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Just bought reason 4.0 kind of lost


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I just bought reason 4... and I know how to put stuff together (watched a few tutorial vids) and I think I could make a very basic hip hop back track but that isn't really what I'm after at all. So could any make any suggestions as to what I should be doing? What do you guys do when you want to make a new track (I'm happy with just learning a little more about something atm lol)? And what helped you guys when you were starting?

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What do you want to do? Are you using Reason solely?

 

Personally, I don't sequence in Reason. Mostly because I use outboard synths, so I use Digital Performer and slave Reason to it, but also because I loathe Reason's sequencer.

 

I have, however, used it a little. So my question stands: what do you want to do? What are you having problems with?

 

I see questions like yours a lot online. And my immediate reaction is: what do you know, what do you want to know, and how can I possibly answer your question without at least knowing the answer to these two questions? Such vague questions are very hard to answer.

 

What do you know about music composition and theory? Do you have any inherent musical ability, or are you simply trying to see what you can do? Do you have an idea for a song, and just don't know how to start? Or do you want to write a song, but have no inspiration?

 

Knowing how to use Reason, does not a musician make...

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Ok well... where do you find synthesized kicks(and hi hats) in reason? and any suggestions for tutorials or stuff I should read up on making/editing patches for thor? I know what keys are... thats my musical background :P (oh yes and I know how to find out major and minor chords with rapid evo).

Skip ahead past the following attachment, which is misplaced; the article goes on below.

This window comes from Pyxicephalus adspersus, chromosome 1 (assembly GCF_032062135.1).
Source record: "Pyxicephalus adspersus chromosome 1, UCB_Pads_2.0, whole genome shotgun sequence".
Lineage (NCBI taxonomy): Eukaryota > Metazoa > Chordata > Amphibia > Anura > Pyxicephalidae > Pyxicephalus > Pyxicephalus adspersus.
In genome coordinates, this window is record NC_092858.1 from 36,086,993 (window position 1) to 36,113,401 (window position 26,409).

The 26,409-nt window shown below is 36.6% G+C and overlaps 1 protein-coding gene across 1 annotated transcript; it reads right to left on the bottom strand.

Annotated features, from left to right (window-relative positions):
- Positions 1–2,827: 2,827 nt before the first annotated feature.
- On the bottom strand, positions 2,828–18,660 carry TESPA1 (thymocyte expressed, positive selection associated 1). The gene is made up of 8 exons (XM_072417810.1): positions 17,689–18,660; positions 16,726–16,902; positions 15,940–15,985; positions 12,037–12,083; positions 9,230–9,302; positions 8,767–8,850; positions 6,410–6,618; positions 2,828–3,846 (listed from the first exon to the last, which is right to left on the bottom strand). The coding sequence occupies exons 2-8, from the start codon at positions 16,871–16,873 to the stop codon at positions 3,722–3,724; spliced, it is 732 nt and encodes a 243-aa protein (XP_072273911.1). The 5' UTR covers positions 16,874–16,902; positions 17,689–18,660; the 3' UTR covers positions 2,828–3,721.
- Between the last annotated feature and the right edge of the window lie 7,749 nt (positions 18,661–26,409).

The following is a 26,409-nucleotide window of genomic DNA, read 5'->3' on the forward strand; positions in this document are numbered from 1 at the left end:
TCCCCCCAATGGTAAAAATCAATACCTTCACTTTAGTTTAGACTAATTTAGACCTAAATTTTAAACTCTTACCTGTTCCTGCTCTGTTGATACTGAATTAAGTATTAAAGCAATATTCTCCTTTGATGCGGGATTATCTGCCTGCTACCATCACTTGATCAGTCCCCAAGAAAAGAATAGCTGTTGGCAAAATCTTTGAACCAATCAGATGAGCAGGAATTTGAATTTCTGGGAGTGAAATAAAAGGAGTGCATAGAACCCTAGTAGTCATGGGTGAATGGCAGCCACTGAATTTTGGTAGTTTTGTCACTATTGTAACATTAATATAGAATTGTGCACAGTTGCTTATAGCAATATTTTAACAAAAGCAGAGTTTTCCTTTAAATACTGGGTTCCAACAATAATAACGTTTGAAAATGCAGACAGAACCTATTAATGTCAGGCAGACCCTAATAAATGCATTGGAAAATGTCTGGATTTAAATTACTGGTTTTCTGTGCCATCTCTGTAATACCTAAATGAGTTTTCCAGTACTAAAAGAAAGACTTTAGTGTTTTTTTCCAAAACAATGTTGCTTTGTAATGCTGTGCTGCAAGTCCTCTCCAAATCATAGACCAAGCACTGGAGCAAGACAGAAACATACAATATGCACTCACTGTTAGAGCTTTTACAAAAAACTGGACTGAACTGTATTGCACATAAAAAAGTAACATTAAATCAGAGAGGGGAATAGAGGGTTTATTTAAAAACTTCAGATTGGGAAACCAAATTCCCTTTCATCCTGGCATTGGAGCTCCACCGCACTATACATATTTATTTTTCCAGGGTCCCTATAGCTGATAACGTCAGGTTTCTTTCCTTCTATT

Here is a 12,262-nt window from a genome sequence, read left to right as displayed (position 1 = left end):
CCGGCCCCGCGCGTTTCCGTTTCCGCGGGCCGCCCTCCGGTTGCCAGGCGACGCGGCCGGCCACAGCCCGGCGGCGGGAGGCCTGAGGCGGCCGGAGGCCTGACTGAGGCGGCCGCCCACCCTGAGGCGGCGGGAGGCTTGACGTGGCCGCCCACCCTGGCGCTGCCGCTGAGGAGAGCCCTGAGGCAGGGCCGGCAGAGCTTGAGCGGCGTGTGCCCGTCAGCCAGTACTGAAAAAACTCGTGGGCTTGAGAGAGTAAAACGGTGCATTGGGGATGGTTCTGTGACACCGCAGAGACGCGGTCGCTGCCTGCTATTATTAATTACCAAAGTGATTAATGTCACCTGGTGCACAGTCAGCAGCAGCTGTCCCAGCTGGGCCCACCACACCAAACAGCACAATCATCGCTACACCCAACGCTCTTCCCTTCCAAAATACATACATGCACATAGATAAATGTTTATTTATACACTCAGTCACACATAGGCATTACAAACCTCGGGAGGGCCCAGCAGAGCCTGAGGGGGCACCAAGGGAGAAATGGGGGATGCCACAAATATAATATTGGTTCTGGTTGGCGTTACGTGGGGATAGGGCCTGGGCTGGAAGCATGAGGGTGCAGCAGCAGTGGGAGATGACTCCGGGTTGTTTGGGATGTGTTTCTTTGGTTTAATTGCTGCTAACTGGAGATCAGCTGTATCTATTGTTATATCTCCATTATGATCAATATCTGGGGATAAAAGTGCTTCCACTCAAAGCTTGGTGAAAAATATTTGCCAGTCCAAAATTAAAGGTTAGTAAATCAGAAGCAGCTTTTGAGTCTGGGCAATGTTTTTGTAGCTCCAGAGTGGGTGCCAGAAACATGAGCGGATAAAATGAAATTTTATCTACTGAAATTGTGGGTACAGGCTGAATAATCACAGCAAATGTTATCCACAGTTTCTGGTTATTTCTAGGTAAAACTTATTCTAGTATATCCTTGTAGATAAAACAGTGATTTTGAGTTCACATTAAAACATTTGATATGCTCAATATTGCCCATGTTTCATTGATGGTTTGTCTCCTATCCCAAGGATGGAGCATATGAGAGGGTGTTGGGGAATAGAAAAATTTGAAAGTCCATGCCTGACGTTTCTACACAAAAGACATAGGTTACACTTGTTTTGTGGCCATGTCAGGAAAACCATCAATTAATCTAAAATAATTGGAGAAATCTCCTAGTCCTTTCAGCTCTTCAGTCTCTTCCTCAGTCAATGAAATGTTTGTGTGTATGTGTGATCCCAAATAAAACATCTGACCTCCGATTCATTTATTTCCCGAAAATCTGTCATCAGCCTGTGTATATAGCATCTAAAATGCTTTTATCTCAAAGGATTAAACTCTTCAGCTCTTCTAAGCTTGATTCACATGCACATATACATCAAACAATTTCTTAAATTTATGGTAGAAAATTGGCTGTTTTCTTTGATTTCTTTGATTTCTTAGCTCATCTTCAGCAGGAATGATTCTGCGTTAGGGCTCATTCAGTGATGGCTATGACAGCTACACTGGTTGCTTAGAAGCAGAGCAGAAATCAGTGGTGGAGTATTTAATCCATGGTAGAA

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Ok well... where do you find synthesized kicks(and hi hats) in reason? and any suggestions for tutorials or stuff I should read up on making/editing patches for thor? I know what keys are... thats my musical background :P (oh yes and I know how to find out major and minor chords with rapid evo).

In the drum module, each channel has a little folder icon, which will open up a file browser. All samples included with Reason are located in the Factory Sound Bank and Orkester refills. Find those, and browse around. In the drums, there's a folder called "Xclusive drums sorted", or something like that. That's the folder where you can find individual drum samples. Or you can load a whole drum kit. There's a folder icon elsewhere on the Redrum that allows you to load entire kits.

 

If you're not familiar with synth programming, I suggest loading some preset and fucking around with the controls until you get a good idea of what they all do. And don't forget the User Manual. I've used Reason for years and I still refer to it often. It's very readable.